Too much is never enough, as a Brighton clubbing institution (Dynamite Boogaloo) still proclaims, somewhat tongue-in-cheek. However, with Van the Man, he appears to be deadly serious. This is already his 40th studio album.
While some musicians eat music for breakfast, lunch and dinner, Van Morrison seems to snack all day (and night), too, such is his complete devotion to it, ever since he was a teenager, performing a variety of instruments in Irish clubs, with many showbands, before striking out as a blue-eyed soul singer on his own, firstly with the seminal Irish r’n’b band Them. While their hit, the raucous soul-garage of ‘Gloria’, and Morrison’s early solo song ‘Brown Eyed Girl’, have both become irrefutable classics that span endless time and space, he’s recently gone pretty much full circle of late, reverting back to his first love, and his roots; jumping jazz, blues, soul, and r’n’b. It’s a love that was enabled by his father who, having acquired a huge record collection whilst living in Detroit, enabled his only son to devour the blues, gospel folk, jazz and country of the time, the sounds of which must have sounded pristine, fresh, and very exciting, to a young man growing up in Northern Ireland.
This is his second album this year (and his fifth these last three years), following on from You’re Driving Me Crazy, released barely seven months ago, and is an eclectic mix of originals and covers. For a 73-year-old, his devotion and energy remains remarkably intact, while his highly distinctive nasally gruff soul, and improvisatory style, continues to sound unaffected by age, or indeed wear and tear. Right from the start, with the infectious big band jazz sound of ‘Gonna Send You Back To Where I Got You From’, it’s a high-quality demonstration of the spacious dynamism of the assembled band for the occasion, working closely again with Joey DeFrancesco and his cohorts, that include Dan Wilson on guitar, Michael Ode on drums, and Troy Roberts on tenor sax. Indeed, while too much may never be enough, less is also much more.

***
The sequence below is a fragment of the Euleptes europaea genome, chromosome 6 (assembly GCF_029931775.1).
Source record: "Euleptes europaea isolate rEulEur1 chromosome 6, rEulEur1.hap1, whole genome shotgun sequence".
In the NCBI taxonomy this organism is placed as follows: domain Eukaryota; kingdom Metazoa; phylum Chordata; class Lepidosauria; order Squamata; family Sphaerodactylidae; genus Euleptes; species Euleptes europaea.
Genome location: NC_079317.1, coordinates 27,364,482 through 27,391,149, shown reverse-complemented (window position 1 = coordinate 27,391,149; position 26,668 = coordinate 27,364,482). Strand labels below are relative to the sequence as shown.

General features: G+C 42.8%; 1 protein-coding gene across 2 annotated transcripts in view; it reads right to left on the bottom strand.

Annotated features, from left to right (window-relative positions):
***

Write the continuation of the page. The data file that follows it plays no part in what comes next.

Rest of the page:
The effortlessly shuffling-yet-swinging simple harmonica-blues and hammond-filled frills of John Lee Hooker’s ‘Dimples’ sees Morrison shouting his enthusiasm as the solos rip, a live feel permeating the occasion, while the aptly-named ‘I Love the Life I Live’ – a Morrison original – sounds like a hit song from a bygone era, its indelible melody allied to an infectious groove, and party atmosphere.
Elsewhere the band tackle Sam Cooke’s languid blues-soaked ‘Laughin’ and Clownin”, and ups the tempo a tad; Solomon Burke’s soulful pop ‘Gotta Get You Off My Mind’, where they keep the playful nature of the original in place; and the relatively unknown downbeat rolling blues of ‘Teardrops’, both harmonica (courtesy of Van) and piano alternatively taking the lead.
While Morrison’s originals sit well in the mix. Such as on the head-noddin’, bobbin’ bass of ‘5am Greenwich Mean Time’, the players taking turns to shine with controlled delirium. There’s also the melancholic blues of ‘Ain’t Gonna Moan No More’, a homage to the blues masters he grew up with, and ‘Spirit Will Provide’, a slight detour down the road of Celtic-soul that he is synonymous with.
The Prophet Speaks is the sound of a man and a band simply having a gas, Morrison alternatively whooping and mumbling his appreciation for the brilliant playing throughout, the infectious grooves, cantering bass and multitude of small-yet-perfectly formed solos infusing the celebratory feel of the album as a whole. It’s designed to get your feet-a-tappin’, and your fingers-a-clickin’, as well as inviting you to contemplate the beauty of a world that is there for all to see and enjoy, no matter what hardships are laid in its path, even on the title track itself, a mellow acoustic-blues and soul journey with Latin guitar, and Morrison’s harmonica playing complementing the sad tones of muted trumpet. The prophet does indeed speak, and while what he has to say is hardly new or adventurous, what he does have to say is pure musical heaven, and unarguably deep from within his heart.